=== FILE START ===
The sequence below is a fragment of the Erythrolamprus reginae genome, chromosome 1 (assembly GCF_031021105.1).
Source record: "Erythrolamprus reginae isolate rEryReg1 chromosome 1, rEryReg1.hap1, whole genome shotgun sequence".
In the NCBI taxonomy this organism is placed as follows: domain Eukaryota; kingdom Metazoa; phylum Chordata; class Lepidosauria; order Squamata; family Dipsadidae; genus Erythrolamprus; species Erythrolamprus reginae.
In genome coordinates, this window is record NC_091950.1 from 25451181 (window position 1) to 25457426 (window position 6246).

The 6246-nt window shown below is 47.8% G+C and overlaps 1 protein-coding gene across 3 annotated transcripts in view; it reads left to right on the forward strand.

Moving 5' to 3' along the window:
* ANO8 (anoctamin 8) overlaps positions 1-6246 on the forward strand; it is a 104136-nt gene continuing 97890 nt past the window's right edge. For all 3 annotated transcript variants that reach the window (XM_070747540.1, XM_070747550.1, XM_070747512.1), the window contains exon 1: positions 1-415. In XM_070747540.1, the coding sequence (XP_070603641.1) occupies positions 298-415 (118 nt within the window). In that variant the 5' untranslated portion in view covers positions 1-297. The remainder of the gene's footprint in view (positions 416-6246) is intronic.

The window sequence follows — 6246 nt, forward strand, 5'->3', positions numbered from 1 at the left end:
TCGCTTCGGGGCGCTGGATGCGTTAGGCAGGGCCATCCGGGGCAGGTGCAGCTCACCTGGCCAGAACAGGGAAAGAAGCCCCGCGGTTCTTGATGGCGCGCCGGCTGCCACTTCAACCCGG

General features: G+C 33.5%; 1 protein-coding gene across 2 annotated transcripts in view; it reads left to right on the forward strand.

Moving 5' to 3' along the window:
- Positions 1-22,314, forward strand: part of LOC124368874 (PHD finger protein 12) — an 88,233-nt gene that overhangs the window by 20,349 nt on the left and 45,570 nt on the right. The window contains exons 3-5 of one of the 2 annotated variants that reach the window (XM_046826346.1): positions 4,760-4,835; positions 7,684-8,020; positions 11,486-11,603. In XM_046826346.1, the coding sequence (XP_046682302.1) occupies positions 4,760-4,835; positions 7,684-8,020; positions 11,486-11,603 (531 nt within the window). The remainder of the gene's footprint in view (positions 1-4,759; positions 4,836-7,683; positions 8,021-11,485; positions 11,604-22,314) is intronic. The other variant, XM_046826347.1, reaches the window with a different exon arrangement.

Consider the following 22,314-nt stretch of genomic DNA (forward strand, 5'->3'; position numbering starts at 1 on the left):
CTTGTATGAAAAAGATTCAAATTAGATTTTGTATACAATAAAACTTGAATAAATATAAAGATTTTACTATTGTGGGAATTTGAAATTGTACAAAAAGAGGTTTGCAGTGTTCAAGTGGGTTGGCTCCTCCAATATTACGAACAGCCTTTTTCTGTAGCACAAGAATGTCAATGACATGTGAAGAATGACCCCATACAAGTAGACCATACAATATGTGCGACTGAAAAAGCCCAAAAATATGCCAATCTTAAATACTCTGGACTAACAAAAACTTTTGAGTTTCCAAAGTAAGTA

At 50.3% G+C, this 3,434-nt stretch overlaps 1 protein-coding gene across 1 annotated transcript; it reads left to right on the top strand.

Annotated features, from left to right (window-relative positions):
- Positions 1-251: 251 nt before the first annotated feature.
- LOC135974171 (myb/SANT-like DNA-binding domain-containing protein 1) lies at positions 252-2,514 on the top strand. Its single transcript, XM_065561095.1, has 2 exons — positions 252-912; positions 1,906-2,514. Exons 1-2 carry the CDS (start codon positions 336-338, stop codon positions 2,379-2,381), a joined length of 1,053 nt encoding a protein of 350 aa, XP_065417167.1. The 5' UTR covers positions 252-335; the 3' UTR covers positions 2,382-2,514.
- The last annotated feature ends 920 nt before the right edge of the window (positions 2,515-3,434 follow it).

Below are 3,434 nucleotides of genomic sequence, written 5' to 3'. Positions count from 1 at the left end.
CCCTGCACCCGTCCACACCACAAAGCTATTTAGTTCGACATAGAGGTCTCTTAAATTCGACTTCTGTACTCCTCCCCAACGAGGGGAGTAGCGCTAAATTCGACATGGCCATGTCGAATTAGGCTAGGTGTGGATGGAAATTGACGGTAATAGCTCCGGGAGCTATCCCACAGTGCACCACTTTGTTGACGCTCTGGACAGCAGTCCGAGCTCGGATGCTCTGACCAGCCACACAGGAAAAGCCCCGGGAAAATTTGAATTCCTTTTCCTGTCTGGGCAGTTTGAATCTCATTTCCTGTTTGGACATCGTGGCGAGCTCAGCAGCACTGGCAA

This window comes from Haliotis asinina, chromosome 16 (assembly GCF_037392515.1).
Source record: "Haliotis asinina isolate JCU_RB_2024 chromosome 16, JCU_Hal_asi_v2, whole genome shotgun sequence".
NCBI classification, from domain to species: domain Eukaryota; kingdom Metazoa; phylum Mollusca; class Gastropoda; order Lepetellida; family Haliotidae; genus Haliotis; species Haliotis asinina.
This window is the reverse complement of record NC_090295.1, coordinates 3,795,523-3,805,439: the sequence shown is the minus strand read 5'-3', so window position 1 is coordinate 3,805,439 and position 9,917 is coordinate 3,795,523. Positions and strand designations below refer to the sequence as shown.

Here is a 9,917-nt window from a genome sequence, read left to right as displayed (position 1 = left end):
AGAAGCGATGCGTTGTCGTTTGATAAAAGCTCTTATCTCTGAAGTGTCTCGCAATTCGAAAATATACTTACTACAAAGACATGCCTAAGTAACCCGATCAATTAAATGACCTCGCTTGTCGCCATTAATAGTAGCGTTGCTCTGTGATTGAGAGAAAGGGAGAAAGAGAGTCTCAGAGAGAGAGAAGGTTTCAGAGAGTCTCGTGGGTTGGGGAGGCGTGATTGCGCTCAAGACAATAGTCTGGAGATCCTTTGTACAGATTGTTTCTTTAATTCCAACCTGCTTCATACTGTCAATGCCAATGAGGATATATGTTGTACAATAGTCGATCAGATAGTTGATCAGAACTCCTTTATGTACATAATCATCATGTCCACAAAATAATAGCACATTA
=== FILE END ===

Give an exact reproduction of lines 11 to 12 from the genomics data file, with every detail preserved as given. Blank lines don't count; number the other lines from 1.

Moving 5' to 3' along the window:
- Positions 1-22,314, forward strand: part of LOC124368874 (PHD finger protein 12) — an 88,233-nt gene that overhangs the window by 20,349 nt on the left and 45,570 nt on the right. The window contains exons 3-5 of one of the 2 annotated variants that reach the window (XM_046826346.1): positions 4,760-4,835; positions 7,684-8,020; positions 11,486-11,603. In XM_046826346.1, the coding sequence (XP_046682302.1) occupies positions 4,760-4,835; positions 7,684-8,020; positions 11,486-11,603 (531 nt within the window). The remainder of the gene's footprint in view (positions 1-4,759; positions 4,836-7,683; positions 8,021-11,485; positions 11,604-22,314) is intronic. The other variant, XM_046826347.1, reaches the window with a different exon arrangement.